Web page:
(ran NP, ST editions)
In the face of a weak national economy, diners may feel the need to watch wallets as well as waistlines. Here are tips to help combine careful budgeting with tasty low-fat meals.
Pay special attention to mustard. It is easy to use, often has only 10 calories or less per serving and can pep up leaner, less expensive meats and fish, and fresh vegetables.
+ Toss a tasty salad dressing: Whisk together apple-cider vinegar, Dijon mustard, salt and pepper. Add oil in a slow stream, whisking until emulsified. Stir in shallot and toasted mustard seeds.
+ Toss together thinly sliced fennel, greens, endives and parsley, and serve with dressing on the side. Greens add fiber and give an antioxidant boost. To cut cost, buy a head of cabbage instead of greens in a "bag."
+ Skinny dipping: For a snack, dip raw vegetables into a mustard sauce. To make the sauce, mix low-fat sour cream, Dijon mustard and 2 tablespoons each of oil, horseradish and fresh tarragon. Be sure to refrigerate. This is a good substitute for high-fat, creamy dips.
+ Marinade can cut the mustard: For a more flavorful salmon or other type of fish, mix \ cup of Dijon mustard, oil and fresh chopped dill with a touch of brown sugar. Glaze over salmon or fish fillets. If possible, buy the fish at a wholesale store. It is generally more fresh and less expensive.
+ Easy appetizers: For an inexpensive one that's high in protein, slice salami on crackers and add a dollop of honey Dijon mustard.
+ A toast to the roast: For a deliciously healthy meal, mix honey Dijon mustard, dry white wine, red wine vinegar and oil as a light, flavorful marinade.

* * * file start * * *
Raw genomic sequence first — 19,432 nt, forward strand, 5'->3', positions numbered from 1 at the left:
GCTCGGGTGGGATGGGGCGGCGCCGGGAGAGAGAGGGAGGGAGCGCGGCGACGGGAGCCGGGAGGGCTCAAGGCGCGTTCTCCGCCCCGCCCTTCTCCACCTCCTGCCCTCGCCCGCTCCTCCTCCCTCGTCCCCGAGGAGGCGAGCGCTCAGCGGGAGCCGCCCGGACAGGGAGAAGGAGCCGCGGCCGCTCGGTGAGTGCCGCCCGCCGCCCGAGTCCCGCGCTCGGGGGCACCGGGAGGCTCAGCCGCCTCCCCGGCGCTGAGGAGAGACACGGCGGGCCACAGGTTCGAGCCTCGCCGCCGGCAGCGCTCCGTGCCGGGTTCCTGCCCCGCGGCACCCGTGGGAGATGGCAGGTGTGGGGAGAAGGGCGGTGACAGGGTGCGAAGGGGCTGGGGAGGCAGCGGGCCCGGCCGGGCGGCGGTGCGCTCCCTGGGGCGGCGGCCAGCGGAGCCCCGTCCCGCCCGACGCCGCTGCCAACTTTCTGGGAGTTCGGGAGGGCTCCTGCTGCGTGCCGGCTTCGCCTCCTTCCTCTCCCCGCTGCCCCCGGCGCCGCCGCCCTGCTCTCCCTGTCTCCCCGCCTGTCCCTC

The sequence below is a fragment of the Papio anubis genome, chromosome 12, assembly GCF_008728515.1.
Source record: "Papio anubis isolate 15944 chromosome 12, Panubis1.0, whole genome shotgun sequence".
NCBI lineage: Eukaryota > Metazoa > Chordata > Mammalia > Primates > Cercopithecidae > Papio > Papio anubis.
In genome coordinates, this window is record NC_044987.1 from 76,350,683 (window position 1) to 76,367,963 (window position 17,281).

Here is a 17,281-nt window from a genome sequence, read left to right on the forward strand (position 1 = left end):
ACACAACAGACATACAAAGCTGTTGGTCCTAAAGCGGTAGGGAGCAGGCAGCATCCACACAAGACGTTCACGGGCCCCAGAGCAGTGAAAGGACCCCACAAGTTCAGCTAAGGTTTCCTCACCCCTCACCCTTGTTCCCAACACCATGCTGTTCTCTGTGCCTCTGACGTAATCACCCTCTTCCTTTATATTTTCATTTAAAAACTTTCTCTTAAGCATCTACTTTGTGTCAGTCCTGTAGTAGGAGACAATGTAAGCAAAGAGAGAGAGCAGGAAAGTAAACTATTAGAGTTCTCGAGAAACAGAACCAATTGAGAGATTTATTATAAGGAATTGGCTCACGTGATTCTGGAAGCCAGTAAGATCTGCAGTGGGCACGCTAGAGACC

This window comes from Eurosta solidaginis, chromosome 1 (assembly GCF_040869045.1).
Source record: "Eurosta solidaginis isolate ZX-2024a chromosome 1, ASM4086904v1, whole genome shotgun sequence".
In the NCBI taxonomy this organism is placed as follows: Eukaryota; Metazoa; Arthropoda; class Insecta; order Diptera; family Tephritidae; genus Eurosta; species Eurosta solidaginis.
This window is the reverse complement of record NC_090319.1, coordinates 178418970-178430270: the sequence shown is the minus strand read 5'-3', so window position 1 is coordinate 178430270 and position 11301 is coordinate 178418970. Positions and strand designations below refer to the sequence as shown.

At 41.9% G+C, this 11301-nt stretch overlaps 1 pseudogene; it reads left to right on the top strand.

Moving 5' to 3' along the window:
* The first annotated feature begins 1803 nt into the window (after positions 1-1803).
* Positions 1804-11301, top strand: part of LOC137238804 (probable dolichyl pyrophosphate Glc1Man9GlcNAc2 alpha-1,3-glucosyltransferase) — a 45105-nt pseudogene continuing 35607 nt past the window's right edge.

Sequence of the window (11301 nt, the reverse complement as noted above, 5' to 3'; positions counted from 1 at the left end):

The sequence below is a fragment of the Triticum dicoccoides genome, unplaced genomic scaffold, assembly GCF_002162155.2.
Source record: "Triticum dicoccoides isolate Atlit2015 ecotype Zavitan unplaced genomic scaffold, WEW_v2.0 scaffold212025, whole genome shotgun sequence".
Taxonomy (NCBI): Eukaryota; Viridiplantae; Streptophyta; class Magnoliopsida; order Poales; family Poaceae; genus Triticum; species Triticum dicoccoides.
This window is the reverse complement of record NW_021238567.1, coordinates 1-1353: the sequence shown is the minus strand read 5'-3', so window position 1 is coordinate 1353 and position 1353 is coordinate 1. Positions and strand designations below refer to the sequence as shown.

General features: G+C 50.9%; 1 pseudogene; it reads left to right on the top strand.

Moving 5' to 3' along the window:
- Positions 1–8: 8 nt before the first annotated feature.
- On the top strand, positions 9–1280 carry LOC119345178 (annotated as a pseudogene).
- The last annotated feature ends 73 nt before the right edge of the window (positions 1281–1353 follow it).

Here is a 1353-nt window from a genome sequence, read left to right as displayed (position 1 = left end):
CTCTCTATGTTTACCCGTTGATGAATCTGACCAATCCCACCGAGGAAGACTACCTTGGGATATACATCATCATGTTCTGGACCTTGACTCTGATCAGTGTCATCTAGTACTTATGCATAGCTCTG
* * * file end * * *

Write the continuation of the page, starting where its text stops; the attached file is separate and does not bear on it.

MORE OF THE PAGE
Place the chicken in a large roasting pan and pour the honey mustard sauce over it. Marinate for up to four hours. Roast it for 55 minutes at 350 degrees. For extra nutrition, serve with sweet potatoes.
+ Pass the potatoes: For low-fat potatoes, skip sour cream and serve a mustard vinaigrette. Whisk white wine vinegar with a touch of sugar until the sugar is dissolved, and add peeled and cut boiled potatoes.
Separately, whisk together shallots, whole-grain Dijon mustard and white wine vinegar in a small bowl. Add oil in a slow stream, whisking until emulsified. Pour the vinaigrette over the potatoes and season with salt and pepper. Buy russet potatoes in bulk to reduce cost.
+ Spice is nice: Spice up meats, poultry and vegetables with a spicy mustard sauce instead of high-fat, high-sodium sauces. Whisk together extra-hot Dijon mustard and water. Combine rice vinegar, white miso, soy sauce and sugar in a saucepan. When the sauce is smooth, whisk in mustard sauce and use as a marinade. To cut cost, buy Japanese ingredients in Japanese markets, if available, rather than in the supermarket.
+ Very veggie: Serve meats, poultry or sandwiches with nutritious fresh vegetables. To marinate beets, sliced carrots and green beans, combine white-wine vinegar, water, dill seed, sugar, minced garlic and salt in a saucepan.
Bring the marinade to a boil, stirring until sugar is dissolved. Marinate vegetables for 4 hours in the refrigerator.
+ Baste with taste: Stuff the center of a pork loin with apricots and prunes for an added kick of iron. Baste the pork with honey-Dijon mustard and scatter onion, carrots and garlic cloves around the rack in the pan. Drizzle vegetables and pork with oil and marjoram.
Roast pork 1 hour 25 minutes, until thermometer registers 150 degrees F. Substitute a pork leg or shoulder instead of pork loin to reduce the cost. (Cooking times may vary, based upon cut of meat.)
+ Crudite creations: To save money, skip the pre-made dips and create your own low-fat sun-dried tomato aioli dip. Combine crushed or minced garlic, sun-dried tomatoes, pureed cottage cheese, nonfat yogurt and low-fat mayonnaise. Serve as a dipping sauce for broccoli, cauliflower and baby carrots.
+ Note: When choosing oils, opt for those with monounsaturated fat such as canola or olive oil for a heart-healthy choice.
Source: Maille Fine French Condiments (www.maille.com).cq